Tell us a little bit about yourself and what did you do before becoming a photographer?
I did my A- Levels in Art / Graphic Design which then earned me a place to do a 1 Year foundation course Then on to Graphic Design Degree Course at Central St Martin’s in London. In my last year I specialized in Photography.
How did you start with commercial product photography? Can you remember your first client?
I Started soon after my degree show. 1st job was for Mixmag magazine 8 page fashion feature recreating my degree show concept. Then I was asked to cover backstage at London Fashion week and runway shows for them too. Soon after a DPS commision for for Esquire which led to a few advertorials and by chance was asked to shoot a small watch feature which they loved. This then opened the door to a 10 page watch feature for them. My love for still life was ignited here!
How did you learn photography? Who was the biggest influence in your beginnings?
My Last year at uni was a steep learning curve in photography. We had great teachers who taught us if you want something, go and get it. Nothing was given to us on a plate we had to be creative and use the little we had. It was never about the equipment!
I was inspired by the likes of Eugan Teller, Rankin, Face Magazine, Arena.
In your studio, how does your typical day look like?
I like to go to my local coffee shop and spend an hour morning checking emails responding and sending or paying invoices on my laptop. I’m very sociable and most of my work is in isolation. It’s great to get out but still work! If i’m on a project most of the day will be shooting I normally take a break around 2pm for a quick lunch and check emails. I try to leave post production till the evenings so to maximise my shoot day. I normally work on my laptop 8-10 evenings. This is normally editing films or preparing social media posts.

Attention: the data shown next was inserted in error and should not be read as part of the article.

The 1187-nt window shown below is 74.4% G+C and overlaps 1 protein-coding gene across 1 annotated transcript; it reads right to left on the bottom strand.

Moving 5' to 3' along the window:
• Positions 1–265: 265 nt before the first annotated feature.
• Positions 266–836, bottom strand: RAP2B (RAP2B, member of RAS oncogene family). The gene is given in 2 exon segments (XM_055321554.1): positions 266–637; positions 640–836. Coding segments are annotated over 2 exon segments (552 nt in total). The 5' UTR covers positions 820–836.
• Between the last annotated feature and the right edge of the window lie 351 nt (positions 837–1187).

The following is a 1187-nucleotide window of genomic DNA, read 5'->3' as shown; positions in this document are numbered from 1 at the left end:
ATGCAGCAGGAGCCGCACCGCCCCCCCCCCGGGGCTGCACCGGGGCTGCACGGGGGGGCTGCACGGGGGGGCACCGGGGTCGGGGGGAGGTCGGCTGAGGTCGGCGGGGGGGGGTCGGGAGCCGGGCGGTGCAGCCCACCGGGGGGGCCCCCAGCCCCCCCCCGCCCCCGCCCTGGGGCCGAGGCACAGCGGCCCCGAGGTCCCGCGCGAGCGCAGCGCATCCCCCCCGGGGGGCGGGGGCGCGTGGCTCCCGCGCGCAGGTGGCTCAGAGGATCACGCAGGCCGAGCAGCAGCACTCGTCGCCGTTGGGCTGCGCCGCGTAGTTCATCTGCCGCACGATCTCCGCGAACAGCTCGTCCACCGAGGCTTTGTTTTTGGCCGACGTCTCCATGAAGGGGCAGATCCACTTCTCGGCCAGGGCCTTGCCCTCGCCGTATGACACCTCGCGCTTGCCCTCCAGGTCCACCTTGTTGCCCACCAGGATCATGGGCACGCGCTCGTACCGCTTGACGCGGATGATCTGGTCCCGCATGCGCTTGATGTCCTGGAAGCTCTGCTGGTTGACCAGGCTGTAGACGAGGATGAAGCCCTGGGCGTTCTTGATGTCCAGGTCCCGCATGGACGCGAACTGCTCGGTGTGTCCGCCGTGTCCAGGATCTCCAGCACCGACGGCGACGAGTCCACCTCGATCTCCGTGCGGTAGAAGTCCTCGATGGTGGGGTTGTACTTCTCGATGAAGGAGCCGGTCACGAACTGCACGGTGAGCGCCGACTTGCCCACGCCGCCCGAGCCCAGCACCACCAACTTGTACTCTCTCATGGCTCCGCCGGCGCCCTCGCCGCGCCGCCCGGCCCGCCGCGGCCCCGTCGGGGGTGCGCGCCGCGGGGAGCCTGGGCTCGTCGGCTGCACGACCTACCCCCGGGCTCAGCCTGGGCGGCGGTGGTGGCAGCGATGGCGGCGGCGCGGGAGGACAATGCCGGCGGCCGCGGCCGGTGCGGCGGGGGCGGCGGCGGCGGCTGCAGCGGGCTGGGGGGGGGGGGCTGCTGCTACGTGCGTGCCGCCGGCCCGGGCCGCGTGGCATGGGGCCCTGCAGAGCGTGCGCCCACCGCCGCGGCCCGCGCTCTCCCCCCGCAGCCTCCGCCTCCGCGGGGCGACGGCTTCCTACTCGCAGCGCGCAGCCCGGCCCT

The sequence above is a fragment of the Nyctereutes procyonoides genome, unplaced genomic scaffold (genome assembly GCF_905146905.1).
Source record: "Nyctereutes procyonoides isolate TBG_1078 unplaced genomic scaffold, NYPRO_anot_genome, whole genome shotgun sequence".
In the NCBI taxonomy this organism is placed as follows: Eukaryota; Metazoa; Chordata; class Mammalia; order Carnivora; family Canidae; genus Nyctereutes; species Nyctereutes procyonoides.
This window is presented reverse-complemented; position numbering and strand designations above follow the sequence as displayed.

If I’m not on a project my to do list is endless! If I can I would do a personal project or more likely be proactive to finding new clients or pitching for work. Creating treatments can take days but not guaranteed to win the job!
I recently had some down time and wanted to explore the world of Youtube. I filmed a series ‘ How it’s Made ‘ Gives valuable insight into what goes into a big job rather than the typical lighting setup.
Describe your ideal client.
A client who trust’s my approach as I have a wealth of experience and now realize the pitfalls of a short term approach. I can advise on trends and what works as I create content every day! One that pays on time.
What’s your most used studio gear?
Broncolor Scorro S Pack & Lights. My Hasselblad H4D-40 has over 170K Actuations from new. I would have normally upgraded by now but I believe creativity is more powerful than a better camera. My Budget is now being spent on growing my Filming Equipment ownership. Currently looking at Z-Cam Film camera ( 170fps at 4k ) to compliment my Sony A7S mk2 set up
Let’s talk about software. What tools do you use to manage your projects?
Adobe Photoshop, After Effects, Premiere, Lightroom
Do you retouch your images yourself or outsource the process?
I do most of my own retouching. I also outsource to India for more simple but time consuming parts like masking and cutting out. I use this service so I can spend more time on the 2nd stage of post production that I can add value to.
What’s your opinion about CGI in product photography?
CGI has its place and have only used it when it’s not possible to create through stills. The most common use has been when a client wants to create a campaign but the product has yet to be made this is perfect time to commission CGI then I would shoot the backdrop for the project.
How do you promote yourself? What marketing challenges do you face currently?
I’ve worked hard on Organic SEO to rank high on google. Also try and create good links from other sites back to my website. I feature regularly on Production Paradise and create a newsletter to regular or clients I want to work for. When I do get to visit a client I like to leave a 30 page magazine of my most recent work
Your top advice for an aspiring photographer?
You need to be prepared to live and breath your job. You have to want to work hard and not feel like you have to. This could be one of the best times to become a photographer with the rise of social media clients are more content hungry. Also everything you ever need to know is online. I learnt to edit in Premiere by watching youtube! I would also recommend taking a look at Karl Taylor Education. There is a wealth of information on there and I’ve been on the show a couple of times and am looking to create a special online photography series for him. Stay tuned.